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Old September 18th, 2013, 03:49 PM   #6001
g.spinoza
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Originally Posted by cinxxx View Post
What about another place for a stop between Kufstein and Bolzano? With 2 planned stops the journey should not be that hard to make.
Chiusa/Klausen is a really nice town, but it's close to Bolzano/Bozen so maybe you want to stop farther.
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Old September 18th, 2013, 07:02 PM   #6002
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Folks,

Italy was country #7 on this year's road trip to Croatia and back. Here are some pics and observations.

1. First pic is at the eastern end of the A4 near Trieste -- the bit that's not actually called the A4 for some reason. Lots of trucks here, with number plates from all over Europe. Italian signage can't seem to decide if it wants arrows pointing up or down, but at least in this case there are two forward arrows, which matches the number of forward lanes (also 2).
image hosted on flickr

Prosecco exit, near Trieste, A4 by csd75, on Flickr

2. Further west now, near to Turin. This photo shows two of my pet hates about driving on Italian autostradas: 1) Note the car sitting in lane 2 even though lane 1 is clear. Italian car drivers seem to have an aversion to using lane 1, even when it's clear. Maybe this has something to do with 2) There are three forward lanes here, but the arrows (now pointing down) only show Torino reachable in the left-hand two lanes here. There is no lane drop, though the signage might suggest so if you're not used to this quirk. This happens all over the place, and I constantly found myself changing lanes in case I got stuck in an exit-only lane.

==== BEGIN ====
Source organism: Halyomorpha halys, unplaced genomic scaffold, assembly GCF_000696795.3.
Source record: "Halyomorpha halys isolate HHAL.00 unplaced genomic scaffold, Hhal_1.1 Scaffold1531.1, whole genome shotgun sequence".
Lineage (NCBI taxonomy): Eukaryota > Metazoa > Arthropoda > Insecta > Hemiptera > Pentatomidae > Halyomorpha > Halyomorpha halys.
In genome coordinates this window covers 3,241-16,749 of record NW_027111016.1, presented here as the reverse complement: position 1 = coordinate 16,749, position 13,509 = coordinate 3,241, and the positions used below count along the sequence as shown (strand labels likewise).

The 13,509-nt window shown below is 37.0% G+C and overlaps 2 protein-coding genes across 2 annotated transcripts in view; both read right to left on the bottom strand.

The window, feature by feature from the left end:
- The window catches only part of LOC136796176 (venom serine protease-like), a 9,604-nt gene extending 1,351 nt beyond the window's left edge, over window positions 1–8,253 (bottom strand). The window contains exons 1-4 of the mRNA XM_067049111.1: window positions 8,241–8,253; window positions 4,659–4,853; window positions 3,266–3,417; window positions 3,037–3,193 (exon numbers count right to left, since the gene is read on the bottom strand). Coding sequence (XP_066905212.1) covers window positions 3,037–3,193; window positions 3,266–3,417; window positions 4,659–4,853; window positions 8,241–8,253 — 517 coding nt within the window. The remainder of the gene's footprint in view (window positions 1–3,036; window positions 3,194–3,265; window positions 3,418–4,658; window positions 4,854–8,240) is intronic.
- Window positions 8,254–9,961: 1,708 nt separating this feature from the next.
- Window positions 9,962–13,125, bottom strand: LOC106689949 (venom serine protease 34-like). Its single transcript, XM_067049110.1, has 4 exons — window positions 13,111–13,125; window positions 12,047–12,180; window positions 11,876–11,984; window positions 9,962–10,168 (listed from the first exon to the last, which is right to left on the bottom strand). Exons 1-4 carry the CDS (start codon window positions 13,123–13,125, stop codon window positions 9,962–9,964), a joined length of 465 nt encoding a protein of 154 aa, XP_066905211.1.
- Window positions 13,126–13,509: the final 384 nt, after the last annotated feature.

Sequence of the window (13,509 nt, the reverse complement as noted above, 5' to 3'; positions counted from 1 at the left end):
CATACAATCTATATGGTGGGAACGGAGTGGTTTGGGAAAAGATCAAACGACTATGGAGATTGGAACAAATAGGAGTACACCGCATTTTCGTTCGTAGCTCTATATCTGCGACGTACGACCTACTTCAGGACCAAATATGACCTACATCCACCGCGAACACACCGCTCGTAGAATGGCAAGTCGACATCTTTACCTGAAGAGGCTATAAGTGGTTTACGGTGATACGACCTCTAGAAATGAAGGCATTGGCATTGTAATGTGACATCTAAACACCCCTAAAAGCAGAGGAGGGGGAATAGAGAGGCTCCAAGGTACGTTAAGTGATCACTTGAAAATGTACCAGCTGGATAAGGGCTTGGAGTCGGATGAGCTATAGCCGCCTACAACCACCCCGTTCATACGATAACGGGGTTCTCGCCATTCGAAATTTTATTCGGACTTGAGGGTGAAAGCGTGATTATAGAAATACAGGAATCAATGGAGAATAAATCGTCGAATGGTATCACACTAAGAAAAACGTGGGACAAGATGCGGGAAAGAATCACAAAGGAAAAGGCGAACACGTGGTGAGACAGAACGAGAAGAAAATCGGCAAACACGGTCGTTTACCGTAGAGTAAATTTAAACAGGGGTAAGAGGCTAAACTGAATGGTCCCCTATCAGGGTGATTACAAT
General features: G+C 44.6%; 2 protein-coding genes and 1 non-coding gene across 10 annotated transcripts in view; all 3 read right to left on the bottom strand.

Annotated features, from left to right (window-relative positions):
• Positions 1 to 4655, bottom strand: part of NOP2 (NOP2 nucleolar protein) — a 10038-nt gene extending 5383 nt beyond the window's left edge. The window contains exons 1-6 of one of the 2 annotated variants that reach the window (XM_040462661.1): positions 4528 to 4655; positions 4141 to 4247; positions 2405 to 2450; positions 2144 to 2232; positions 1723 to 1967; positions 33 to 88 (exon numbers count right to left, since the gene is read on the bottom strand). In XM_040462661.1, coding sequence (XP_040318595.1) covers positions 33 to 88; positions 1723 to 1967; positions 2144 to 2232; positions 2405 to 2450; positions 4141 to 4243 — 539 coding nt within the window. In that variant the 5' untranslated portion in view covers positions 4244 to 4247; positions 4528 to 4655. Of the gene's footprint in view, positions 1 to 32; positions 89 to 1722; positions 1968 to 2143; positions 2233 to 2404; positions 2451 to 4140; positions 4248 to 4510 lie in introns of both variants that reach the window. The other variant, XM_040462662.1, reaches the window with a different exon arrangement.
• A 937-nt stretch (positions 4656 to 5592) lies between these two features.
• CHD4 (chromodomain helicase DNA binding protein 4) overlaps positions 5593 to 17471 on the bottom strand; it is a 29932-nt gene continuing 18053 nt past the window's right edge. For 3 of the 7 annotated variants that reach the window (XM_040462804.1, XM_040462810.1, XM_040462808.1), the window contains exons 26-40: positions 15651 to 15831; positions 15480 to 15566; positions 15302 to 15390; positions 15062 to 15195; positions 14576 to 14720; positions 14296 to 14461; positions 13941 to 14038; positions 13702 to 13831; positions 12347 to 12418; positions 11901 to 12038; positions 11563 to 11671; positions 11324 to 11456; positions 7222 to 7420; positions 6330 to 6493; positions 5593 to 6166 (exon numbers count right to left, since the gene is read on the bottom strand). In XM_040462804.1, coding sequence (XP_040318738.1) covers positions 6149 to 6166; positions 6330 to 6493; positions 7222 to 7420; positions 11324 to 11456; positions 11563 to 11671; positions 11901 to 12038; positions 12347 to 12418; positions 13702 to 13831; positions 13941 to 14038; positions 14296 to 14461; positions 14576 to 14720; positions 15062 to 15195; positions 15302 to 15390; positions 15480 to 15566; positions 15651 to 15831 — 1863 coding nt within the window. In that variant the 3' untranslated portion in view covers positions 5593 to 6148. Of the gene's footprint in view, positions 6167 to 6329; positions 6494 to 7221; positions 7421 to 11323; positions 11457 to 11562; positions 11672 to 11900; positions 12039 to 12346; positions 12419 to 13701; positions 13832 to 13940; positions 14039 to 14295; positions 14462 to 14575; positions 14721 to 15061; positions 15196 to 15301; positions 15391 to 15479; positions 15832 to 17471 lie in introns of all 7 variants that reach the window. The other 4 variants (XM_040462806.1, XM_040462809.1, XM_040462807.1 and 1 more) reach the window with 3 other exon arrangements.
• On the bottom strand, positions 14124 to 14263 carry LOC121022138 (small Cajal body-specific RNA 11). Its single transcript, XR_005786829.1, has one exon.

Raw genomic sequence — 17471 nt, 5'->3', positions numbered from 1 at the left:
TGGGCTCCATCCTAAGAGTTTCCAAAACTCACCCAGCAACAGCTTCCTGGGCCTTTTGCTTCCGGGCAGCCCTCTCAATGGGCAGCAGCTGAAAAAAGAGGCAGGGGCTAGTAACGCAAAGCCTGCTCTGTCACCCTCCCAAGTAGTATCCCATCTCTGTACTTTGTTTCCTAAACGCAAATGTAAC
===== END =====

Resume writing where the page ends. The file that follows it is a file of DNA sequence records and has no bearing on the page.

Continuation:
image hosted on flickr

IMG_2637 by csd75, on Flickr

3. Moving west again onto the A32 towards the Frejus Tunnel. This motorway has some stunning scenery. Note the typical clutter on the ADS, impossible to read everything at 130 km/h.
image hosted on flickr

IMG_2640 by csd75, on Flickr

4. One positive thing about the A32 is the introduction of exit numbers. This is the only Italian autostrada I've seen with this -- does anyone know if it is being extended across the rest of the network? As a non-local, I always find it easier to remember an exit number than an exit name, especially when it's in a foreign language.
image hosted on flickr

New exit numbering, A32 by csd75, on Flickr

Overall, driving it Italy is just as I remember it from before: inconsistent signage, bad drivers (though they seem to have slowed down a bit -- maybe because of the astronomical fuel costs), uneven road surfaces, and some great scenery! Oh, and the great food of course

/csd
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Last edited by csd; September 18th, 2013 at 11:33 PM. Reason: Left/right mixup
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Old September 18th, 2013, 07:51 PM   #6003
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From what I know, only some autostrade have numbered exits. They usually are bypasses or Ring road. For example, GRA in Rome has numbers, and also Bologna tangenziale. I guess that Milano's tangenziali have them as well.

I Agree with the fact that people don't drive in rightmost lane: some of them are afraid of it, and some others just feel ashamed to be there.

Little fact: the Alfa Romeo Giulietta just in front of you is brand-new! It's plate is ES, and a friend of mine just bought a car with ES as first letters.
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Old September 18th, 2013, 08:22 PM   #6004
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Quote:
Originally Posted by csd View Post

2. Further west now, near to Turin. This photo shows two of my pet hates about driving on Italian autostradas: 1) Note the car sitting in lane 2 even though lane 1 is clear. Italian car drivers seem to have an aversion to using lane 1, even when it's clear. Maybe this has something to do with 2) There are three forward lanes here, but the arrows (now pointing down) only show Torino reachable in the right-hand two lanes here. There is no lane drop, though the signage might suggest so if you're not used to this quirk. This happens all over the place, and I constantly found myself changing lanes in case I got stuck in an exit-only lane.

/csd